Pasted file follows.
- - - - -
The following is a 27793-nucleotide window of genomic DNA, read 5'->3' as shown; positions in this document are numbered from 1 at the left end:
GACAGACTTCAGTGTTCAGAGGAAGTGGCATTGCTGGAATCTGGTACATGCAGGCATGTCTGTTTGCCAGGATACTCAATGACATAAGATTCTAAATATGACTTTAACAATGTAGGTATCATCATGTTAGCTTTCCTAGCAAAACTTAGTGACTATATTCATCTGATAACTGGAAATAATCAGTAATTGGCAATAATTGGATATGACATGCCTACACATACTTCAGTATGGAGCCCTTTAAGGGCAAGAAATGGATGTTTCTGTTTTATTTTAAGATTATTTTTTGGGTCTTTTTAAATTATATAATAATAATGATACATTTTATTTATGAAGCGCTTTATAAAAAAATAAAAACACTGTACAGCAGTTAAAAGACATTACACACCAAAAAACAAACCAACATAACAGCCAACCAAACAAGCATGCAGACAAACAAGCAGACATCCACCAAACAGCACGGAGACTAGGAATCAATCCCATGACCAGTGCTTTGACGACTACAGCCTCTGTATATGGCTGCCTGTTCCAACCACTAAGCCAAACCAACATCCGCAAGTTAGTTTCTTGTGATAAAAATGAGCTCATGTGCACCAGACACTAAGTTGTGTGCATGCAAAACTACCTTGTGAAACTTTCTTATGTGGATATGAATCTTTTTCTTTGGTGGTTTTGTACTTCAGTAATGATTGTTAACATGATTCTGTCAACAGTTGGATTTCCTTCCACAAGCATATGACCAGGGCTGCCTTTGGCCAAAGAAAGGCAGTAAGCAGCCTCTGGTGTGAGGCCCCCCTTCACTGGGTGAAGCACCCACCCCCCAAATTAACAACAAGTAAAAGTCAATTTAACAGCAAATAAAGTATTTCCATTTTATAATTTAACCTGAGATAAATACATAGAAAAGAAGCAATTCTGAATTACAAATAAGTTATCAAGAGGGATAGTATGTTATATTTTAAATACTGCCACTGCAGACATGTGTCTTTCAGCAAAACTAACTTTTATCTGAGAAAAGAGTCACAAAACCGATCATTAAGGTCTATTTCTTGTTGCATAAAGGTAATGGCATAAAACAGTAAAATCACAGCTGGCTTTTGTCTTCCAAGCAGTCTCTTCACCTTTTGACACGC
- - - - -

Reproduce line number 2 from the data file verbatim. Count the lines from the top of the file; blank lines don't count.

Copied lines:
GACAGACTTCAGTGTTCAGAGGAAGTGGCATTGCTGGAATCTGGTACATGCAGGCATGTCTGTTTGCCAGGATACTCAATGACATAAGATTCTAAATATGACTTTAACAATGTAGGTATCATCATGTTAGCTTTCCTAGCAAAACTTAGTGACTATATTCATCTGATAACTGGAAATAATCAGTAATTGGCAATAATTGGATATGACATGCCTACACATACTTCAGTATGGAGCCCTTTAAGGGCAAGAAATGGATGTTTCTGTTTTATTTTAAGATTATTTTTTGGGTCTTTTTAAATTATATAATAATAATGATACATTTTATTTATGAAGCGCTTTATAAAAAAATAAAAACACTGTACAGCAGTTAAAAGACATTACACACCAAAAAACAAACCAACATAACAGCCAACCAAACAAGCATGCAGACAAACAAGCAGACATCCACCAAACAGCACGGAGACTAGGAATCAATCCCATGACCAGTGCTTTGACGACTACAGCCTCTGTATATGGCTGCCTGTTCCAACCACTAAGCCAAACCAACATCCGCAAGTTAGTTTCTTGTGATAAAAATGAGCTCATGTGCACCAGACACTAAGTTGTGTGCATGCAAAACTACCTTGTGAAACTTTCTTATGTGGATATGAATCTTTTTCTTTGGTGGTTTTGTACTTCAGTAATGATTGTTAACATGATTCTGTCAACAGTTGGATTTCCTTCCACAAGCATATGACCAGGGCTGCCTTTGGCCAAAGAAAGGCAGTAAGCAGCCTCTGGTGTGAGGCCCCCCTTCACTGGGTGAAGCACCCACCCCCCAAATTAACAACAAGTAAAAGTCAATTTAACAGCAAATAAAGTATTTCCATTTTATAATTTAACCTGAGATAAATACATAGAAAAGAAGCAATTCTGAATTACAAATAAGTTATCAAGAGGGATAGTATGTTATATTTTAAATACTGCCACTGCAGACATGTGTCTTTCAGCAAAACTAACTTTTATCTGAGAAAAGAGTCACAAAACCGATCATTAAGGTCTATTTCTTGTTGCATAAAGGTAATGGCATAAAACAGTAAAATCACAGCTGGCTTTTGTCTTCCAAGCAGTCTCTTCACCTTTTGACACGC